Even though Apple’s systems are considered some of the most secure on the market, there are still situations where malware can end up reaching them. And that is exactly what has been discovered recently, where malicious users find themselves using the TestFlight system and WebClips to infect devices like the iPhone and iPad.
Apple has always been very tight-lipped about accepting third-party apps on its systems, saying it would open the door to exploiting security holes and make the system less secure – even if such a measure is enforced. . to virtually all other operating system devices on the market, such as Android.
This is why any application, before being accepted on the App Store, must go through a long period of approval. However, according to a recent survey by the security company Sophosit seems that criminals have found a new way to bypass Apple’s protections and deliver malware directly to victims’ devices.
A new malware campaign dubbed “CryptoRom” sends fake cryptocurrency apps to company devices using the TestFlight system. This system is used by Apple developers to create test systems for their apps – similar to beta apps – where users can access the latest news within an app.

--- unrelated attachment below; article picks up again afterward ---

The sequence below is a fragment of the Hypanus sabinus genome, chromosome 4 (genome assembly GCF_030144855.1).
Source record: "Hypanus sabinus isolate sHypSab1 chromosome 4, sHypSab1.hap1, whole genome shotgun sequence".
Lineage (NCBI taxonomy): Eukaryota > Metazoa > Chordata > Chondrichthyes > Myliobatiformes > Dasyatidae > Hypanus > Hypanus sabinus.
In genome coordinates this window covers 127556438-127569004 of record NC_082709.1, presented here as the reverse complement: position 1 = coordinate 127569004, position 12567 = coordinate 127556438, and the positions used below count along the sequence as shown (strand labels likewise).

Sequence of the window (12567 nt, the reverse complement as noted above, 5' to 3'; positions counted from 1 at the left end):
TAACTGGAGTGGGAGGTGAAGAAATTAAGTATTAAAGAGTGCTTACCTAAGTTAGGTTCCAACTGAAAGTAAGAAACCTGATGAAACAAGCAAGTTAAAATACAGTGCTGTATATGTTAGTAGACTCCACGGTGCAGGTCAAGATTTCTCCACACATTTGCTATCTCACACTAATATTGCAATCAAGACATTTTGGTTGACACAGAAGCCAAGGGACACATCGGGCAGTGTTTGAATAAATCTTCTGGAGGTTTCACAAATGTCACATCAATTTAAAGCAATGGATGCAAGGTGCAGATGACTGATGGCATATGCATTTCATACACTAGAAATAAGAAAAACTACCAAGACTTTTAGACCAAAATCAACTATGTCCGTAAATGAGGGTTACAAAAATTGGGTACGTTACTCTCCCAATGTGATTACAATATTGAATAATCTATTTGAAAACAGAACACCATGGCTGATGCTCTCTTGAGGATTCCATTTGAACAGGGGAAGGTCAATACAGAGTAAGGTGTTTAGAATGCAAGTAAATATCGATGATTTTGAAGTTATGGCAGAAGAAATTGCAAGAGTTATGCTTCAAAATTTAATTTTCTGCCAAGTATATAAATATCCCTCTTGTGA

However, this system also allows users to access applications that have not yet been validated by the company for distribution by the App Store. And this is exactly where the pattern begins.
Attackers take advantage of this system to send their bogus apps to users, and while the TestFlight system still needs to be validated by Apple, the rules are considerably more frivolous. It is precisely this point that is exploited, allowing attackers to trick their victims into installing an application on the system, pretending to be something “official”.
Once installed on systems, malicious apps steal as much information from them as possible, including login data, cryptocurrency wallets, and other data that might be important to attackers.
Another way attackers have circumvented Apple’s security is through the use of WebClips, which allow you to create small web apps on the home screen of devices – which are essentially websites developed directly for devices. mobiles, but which work as a regular application on the system. . Criminals can take advantage of this feature to create fake websites similar to recognized platforms in the market for the sole purpose of stealing data.